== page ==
A brief overview by

Families for the Ethical Psychiatric Treatment of Patients and Prisoners (FEPTOPP)


The National Alliance on Mental Illness (NAMI) and the Treatment Advocacy Center (TAC) are two of the most dominant advocacy organizations within the U.S. in the field of mental health.  As such, they play an important part in shaping public perception and debate over issues such as government policies toward mental health care, insurance coverage for treatment, psychiatric treatment modalities, legal initiatives, pharmaceutical corporations’ public image, and the ethical use of coercion for treatment.


These are not entirely new issues.  About a century ago, the Eugenics Movement arose in the U.S., England, and Germany advocating a radical approach to the treatment of persons deemed to be “mentally defective.”  Starting with a discussion of the proper way to develop public policy towards this sub-group of the population, a movement was cultivated that ultimately led to the sterilization and elimination of hundreds of thousands of these individuals.


In this paper, we briefly examine the historical connections between these two social movements and note their similarities.  Then we pose a theory: That NAMI and TAC are part of a modern-day expression of the Eugenics Movement and represent a significant step toward the development of fascism in the U.S.


We will start by outlining a brief history of NAMI and TAC.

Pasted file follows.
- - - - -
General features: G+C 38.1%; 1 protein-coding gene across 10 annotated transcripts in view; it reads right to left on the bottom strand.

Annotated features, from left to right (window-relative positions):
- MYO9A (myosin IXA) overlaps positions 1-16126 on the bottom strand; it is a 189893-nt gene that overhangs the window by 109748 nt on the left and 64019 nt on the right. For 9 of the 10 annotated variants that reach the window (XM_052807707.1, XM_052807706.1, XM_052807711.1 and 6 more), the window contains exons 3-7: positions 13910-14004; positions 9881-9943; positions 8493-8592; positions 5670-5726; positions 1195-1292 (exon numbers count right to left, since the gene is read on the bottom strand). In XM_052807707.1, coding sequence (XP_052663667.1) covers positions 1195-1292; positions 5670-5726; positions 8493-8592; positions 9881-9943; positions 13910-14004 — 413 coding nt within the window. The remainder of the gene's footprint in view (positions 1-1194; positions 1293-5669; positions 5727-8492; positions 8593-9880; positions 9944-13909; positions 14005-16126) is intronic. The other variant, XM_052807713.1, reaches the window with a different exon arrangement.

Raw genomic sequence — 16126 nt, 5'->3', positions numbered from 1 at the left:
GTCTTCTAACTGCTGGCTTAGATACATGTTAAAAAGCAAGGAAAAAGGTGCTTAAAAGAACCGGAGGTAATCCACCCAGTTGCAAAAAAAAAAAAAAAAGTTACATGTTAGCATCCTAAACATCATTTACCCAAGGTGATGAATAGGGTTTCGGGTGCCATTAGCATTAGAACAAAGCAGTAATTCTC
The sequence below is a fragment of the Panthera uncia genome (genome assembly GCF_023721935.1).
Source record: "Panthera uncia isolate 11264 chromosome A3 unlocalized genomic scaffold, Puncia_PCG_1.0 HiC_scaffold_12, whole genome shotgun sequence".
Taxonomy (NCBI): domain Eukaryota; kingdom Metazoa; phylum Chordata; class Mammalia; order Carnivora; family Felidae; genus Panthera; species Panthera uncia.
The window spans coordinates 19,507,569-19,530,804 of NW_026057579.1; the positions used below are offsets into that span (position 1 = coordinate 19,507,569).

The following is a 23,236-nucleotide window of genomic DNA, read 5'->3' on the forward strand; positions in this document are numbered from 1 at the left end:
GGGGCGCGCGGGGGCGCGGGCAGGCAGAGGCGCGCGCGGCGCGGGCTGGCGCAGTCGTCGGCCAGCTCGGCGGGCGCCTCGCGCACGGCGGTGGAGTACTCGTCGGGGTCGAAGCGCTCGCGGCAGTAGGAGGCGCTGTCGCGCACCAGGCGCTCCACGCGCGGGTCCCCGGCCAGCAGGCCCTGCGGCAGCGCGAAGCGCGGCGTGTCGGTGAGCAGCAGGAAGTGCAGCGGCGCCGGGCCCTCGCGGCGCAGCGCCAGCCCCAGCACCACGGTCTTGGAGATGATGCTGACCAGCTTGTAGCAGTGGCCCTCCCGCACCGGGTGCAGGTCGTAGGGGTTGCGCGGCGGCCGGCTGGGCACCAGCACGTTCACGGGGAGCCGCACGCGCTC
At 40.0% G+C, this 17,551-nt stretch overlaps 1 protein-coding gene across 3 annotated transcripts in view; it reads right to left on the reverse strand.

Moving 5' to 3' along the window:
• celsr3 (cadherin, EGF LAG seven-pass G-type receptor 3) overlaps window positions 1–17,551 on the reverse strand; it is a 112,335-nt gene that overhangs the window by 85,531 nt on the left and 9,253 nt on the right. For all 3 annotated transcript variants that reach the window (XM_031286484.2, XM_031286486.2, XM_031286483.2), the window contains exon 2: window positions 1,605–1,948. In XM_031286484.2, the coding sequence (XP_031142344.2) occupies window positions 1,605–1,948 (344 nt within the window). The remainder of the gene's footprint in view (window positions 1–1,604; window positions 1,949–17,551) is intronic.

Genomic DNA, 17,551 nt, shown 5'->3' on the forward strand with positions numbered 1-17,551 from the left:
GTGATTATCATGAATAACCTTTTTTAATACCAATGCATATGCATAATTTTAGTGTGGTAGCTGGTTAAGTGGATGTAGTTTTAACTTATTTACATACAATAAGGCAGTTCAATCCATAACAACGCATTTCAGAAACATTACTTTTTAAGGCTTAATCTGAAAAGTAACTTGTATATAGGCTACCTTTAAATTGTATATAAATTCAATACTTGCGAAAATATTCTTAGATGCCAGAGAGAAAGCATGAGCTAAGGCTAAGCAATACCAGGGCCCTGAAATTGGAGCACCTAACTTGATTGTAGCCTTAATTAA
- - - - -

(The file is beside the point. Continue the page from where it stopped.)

The National Alliance on Mental Illness (originally the National Alliance for the Mentally Ill) traces its beginnings to 1979, when a group of families with loved ones in the mental health system came together to form a nation-wide non-profit organization.  Although not openly recognized then, the funding for that effort for NAMI came mainly through the pharmaceutical industry.  At the time, under the Community Support Programs of the federal government, families were being organized to contend with a new development:  patients were being released en mass from mental hospitals in a process called de-institutionalization.  A number of factors led up to the move to remove most patients from public mental health hospitals.   A major factor was new drugs coming on the market being hailed as the next modern advance in the treatment of mental illness.  These neuroleptic (brain seizing) drugs held out the promise that persons with severe mental problems could be controlled outside of institutional settings.